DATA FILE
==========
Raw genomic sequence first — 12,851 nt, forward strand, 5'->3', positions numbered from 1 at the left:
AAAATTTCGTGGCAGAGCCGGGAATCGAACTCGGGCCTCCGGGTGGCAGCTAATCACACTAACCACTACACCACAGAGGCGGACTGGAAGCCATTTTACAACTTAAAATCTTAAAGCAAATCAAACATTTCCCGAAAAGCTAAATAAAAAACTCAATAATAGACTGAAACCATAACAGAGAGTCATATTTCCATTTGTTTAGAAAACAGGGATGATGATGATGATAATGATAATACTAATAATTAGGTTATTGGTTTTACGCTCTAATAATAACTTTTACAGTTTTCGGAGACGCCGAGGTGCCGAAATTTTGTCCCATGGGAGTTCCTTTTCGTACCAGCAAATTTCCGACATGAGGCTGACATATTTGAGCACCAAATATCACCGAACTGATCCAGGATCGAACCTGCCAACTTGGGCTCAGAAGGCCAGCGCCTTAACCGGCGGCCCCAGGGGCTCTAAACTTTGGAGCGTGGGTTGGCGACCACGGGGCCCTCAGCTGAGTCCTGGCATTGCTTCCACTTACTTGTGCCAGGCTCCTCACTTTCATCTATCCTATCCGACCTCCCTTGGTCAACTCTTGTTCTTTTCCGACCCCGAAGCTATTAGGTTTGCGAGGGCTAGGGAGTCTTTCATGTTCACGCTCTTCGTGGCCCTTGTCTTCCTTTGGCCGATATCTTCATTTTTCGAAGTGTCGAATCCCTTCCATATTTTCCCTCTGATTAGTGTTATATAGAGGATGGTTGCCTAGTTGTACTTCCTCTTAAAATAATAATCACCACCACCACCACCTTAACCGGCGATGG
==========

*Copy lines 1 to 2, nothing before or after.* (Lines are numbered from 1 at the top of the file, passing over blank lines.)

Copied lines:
Raw genomic sequence first — 12,851 nt, forward strand, 5'->3', positions numbered from 1 at the left:
AAAATTTCGTGGCAGAGCCGGGAATCGAACTCGGGCCTCCGGGTGGCAGCTAATCACACTAACCACTACACCACAGAGGCGGACTGGAAGCCATTTTACAACTTAAAATCTTAAAGCAAATCAAACATTTCCCGAAAAGCTAAATAAAAAACTCAATAATAGACTGAAACCATAACAGAGAGTCATATTTCCATTTGTTTAGAAAACAGGGATGATGATGATGATAATGATAATACTAATAATTAGGTTATTGGTTTTACGCTCTAATAATAACTTTTACAGTTTTCGGAGACGCCGAGGTGCCGAAATTTTGTCCCATGGGAGTTCCTTTTCGTACCAGCAAATTTCCGACATGAGGCTGACATATTTGAGCACCAAATATCACCGAACTGATCCAGGATCGAACCTGCCAACTTGGGCTCAGAAGGCCAGCGCCTTAACCGGCGGCCCCAGGGGCTCTAAACTTTGGAGCGTGGGTTGGCGACCACGGGGCCCTCAGCTGAGTCCTGGCATTGCTTCCACTTACTTGTGCCAGGCTCCTCACTTTCATCTATCCTATCCGACCTCCCTTGGTCAACTCTTGTTCTTTTCCGACCCCGAAGCTATTAGGTTTGCGAGGGCTAGGGAGTCTTTCATGTTCACGCTCTTCGTGGCCCTTGTCTTCCTTTGGCCGATATCTTCATTTTTCGAAGTGTCGAATCCCTTCCATATTTTCCCTCTGATTAGTGTTATATAGAGGATGGTTGCCTAGTTGTACTTCCTCTTAAAATAATAATCACCACCACCACCACCTTAACCGGCGATGG